By the Civil War, Louisiana’s
twelve railroad companies had laid 395 miles of track across the state.
Although this early rail network was not as important overall as river
transportation, in Confederate Neckties:
Louisiana Railroads in the Civil War, Lawrence E. Estaville,
Jr. explains how these railways made notable contributions that affected the
outcome of the war in Louisiana.
Estaville details how both the New Orleans,
Jackson and Great Northern and the New
and Great Western railroads saved the people of New
Orleans. The great Northern evacuated General
Mansfield Lovell’s Confederate army and spared the metropolis the horrors of
naval bombardment, and the Great Western brought tons of food from the fertile
farms of the Lafourche and Teche regions to feed the
starving New Orleanians. Because of their strategic
significance, fierce battles raged frequently along their lines. Union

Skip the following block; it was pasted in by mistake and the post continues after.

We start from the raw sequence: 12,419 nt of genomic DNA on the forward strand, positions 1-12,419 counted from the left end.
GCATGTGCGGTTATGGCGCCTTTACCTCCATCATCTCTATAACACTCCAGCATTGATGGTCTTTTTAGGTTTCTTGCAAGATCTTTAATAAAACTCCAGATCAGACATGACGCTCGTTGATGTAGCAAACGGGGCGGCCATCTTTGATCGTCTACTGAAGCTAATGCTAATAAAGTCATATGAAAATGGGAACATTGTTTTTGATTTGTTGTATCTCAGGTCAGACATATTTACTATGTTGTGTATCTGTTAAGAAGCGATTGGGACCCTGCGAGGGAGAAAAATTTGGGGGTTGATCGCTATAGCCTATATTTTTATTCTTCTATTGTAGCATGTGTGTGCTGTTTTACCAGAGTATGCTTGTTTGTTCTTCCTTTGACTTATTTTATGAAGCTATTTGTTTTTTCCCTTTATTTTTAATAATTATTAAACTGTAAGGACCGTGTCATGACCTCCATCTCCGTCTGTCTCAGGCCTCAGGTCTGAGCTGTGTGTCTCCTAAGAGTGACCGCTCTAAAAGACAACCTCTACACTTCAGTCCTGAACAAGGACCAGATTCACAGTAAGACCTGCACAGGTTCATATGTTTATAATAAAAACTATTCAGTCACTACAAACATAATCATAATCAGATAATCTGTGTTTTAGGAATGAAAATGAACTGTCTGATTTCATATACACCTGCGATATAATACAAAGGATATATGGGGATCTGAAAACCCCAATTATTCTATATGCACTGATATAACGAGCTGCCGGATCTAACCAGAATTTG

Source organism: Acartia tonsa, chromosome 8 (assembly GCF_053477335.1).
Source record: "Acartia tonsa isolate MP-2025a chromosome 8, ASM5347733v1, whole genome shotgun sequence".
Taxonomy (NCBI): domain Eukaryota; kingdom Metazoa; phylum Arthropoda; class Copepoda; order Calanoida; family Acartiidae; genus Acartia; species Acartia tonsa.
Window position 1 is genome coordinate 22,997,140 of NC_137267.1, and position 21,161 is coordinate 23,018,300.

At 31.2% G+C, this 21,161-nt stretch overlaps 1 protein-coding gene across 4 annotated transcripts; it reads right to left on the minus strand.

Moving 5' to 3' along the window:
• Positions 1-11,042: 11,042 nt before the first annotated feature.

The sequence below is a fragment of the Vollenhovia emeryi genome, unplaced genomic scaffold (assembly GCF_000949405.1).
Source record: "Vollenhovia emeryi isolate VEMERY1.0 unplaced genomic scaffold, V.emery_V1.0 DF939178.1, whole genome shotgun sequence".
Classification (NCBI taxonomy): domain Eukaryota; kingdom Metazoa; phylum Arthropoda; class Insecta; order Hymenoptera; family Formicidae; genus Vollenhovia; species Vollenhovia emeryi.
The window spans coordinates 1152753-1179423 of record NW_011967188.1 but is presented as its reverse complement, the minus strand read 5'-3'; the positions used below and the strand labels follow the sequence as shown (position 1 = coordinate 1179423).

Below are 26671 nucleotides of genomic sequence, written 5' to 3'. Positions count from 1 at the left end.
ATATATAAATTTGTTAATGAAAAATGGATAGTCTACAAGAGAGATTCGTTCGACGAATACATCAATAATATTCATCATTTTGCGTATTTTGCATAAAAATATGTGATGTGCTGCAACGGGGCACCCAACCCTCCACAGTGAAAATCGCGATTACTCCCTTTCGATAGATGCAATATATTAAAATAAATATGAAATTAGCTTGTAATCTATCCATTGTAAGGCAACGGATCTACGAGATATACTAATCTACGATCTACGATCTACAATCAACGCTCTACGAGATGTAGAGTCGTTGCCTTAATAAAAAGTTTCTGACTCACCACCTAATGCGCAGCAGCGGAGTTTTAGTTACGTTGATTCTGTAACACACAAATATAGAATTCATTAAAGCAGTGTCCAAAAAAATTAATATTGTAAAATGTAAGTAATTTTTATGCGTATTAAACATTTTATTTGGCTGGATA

commanders used their control of the Great Northern to help cut off New
Orleans from the rest of the Confederacy, and they
employed the Great Western to invade the heart of South Louisiana.
The V.S.&T. and the Southern
Pacific formed essential links in the Confederacy’s vital Trans-Mississippi
supply route that stretched from Mexico
through North Louisiana all the way to Virginia.
And Estaville reconstructs how both Federal and
Confederate commanders tried to exploit the full military potentials of the two
railroads. Union General Edward R. S. Canby devised a bold plan to use the V.S.&T. to strike a deathblow at the Confederacy’s
Trans-Mississippi forces in northwestern Louisiana
and Texas. To connect his twin
headquarters at Marshall and Shreveport
and to supply his forces more effectively, Confederate General Kirby Smith
ordered the Southern Pacific to take up its tracks and lay them eastward to the
short railways contributed, particularly with the subsistence of the
Confederate army. They carried the invaluable sale from the mines of South
Louisiana to the rest of the Confederacy and helped feed hungry
Rebels at Port Hudson, thus prolonging a critical battle.
Confederate and Union armies fought
hard to control the state’s railroads, and the fury of this military struggle
destroyed most of Louisiana’s